A forthright, virtuous young lady is forced by the death of the sea-captain uncle who raised her to move to the home of another uncle, a vulgar millionaire, in whose household lives also another niece, beautiful but devious.
Eliza Lynn Linton (1822-1898), who wrote some 27 novels beginning in 1846, was well known as a journalist and social critic as well as a novelist: her essays on “the girl of the period”—a vain, loud creature obsessed with fashion and indifferent to domestic virtue—were notorious. Here she arranges some vividly hateful, yet believable, characters in a gripping plot.
“An acute and serious study of certain phases of English society....written in a very clear, lively, and interesting style, with a pleasant effervescence of satire and epigram”; it has “enough...of graphic portraiture and witty observation to furnish materials for half-a-dozen novels of the everyday kind.” Saturday Review, November 21, 1874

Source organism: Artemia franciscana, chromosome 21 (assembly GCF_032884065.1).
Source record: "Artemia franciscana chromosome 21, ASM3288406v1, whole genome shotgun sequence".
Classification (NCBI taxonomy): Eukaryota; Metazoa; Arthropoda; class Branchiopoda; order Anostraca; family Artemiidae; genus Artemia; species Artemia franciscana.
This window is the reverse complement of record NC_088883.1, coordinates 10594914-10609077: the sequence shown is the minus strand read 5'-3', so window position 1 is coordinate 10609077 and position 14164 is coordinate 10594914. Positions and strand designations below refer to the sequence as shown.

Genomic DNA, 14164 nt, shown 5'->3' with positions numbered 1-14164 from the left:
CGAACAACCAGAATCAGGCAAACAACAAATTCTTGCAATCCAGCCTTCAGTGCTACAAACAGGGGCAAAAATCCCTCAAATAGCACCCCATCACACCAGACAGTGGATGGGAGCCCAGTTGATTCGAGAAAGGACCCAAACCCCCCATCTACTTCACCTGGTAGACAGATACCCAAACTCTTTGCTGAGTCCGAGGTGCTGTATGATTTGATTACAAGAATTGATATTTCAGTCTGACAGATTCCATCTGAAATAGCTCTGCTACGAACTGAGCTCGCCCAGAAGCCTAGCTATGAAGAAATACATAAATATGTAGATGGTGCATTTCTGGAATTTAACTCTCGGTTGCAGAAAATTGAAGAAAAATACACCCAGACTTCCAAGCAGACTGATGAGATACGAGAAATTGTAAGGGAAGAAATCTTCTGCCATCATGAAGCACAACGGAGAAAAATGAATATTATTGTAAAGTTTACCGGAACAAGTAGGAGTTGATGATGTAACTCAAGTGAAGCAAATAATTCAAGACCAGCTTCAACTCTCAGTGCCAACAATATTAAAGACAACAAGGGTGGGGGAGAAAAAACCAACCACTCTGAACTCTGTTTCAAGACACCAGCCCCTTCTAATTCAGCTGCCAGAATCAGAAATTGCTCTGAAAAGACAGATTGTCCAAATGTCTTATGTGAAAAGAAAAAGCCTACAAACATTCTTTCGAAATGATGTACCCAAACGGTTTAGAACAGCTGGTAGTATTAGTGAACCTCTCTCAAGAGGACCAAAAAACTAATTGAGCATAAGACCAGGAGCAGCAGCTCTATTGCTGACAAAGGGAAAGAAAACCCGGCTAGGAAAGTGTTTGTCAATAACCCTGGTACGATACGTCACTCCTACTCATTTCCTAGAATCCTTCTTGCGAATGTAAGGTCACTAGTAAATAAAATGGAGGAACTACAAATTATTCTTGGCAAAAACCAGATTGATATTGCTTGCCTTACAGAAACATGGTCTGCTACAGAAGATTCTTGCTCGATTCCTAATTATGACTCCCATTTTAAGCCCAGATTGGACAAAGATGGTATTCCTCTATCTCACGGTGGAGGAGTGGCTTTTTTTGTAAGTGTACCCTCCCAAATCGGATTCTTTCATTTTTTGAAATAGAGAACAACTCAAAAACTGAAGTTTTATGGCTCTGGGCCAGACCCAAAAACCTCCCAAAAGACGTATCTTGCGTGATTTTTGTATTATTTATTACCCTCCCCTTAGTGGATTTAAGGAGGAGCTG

“A very clever and well-constructed story” which “climbs at the last to a very powerful and well-managed situation...The characters are distinct, the individuality of each man and woman being put together bit by bit with pains and care." Times, December 5, 1874
“A rousing heart-stirring novel... Even those readers who do not care for social questions, will enjoy Mrs. Lynton’s excellent character-drawing.” Morning Post, December 18, 1974
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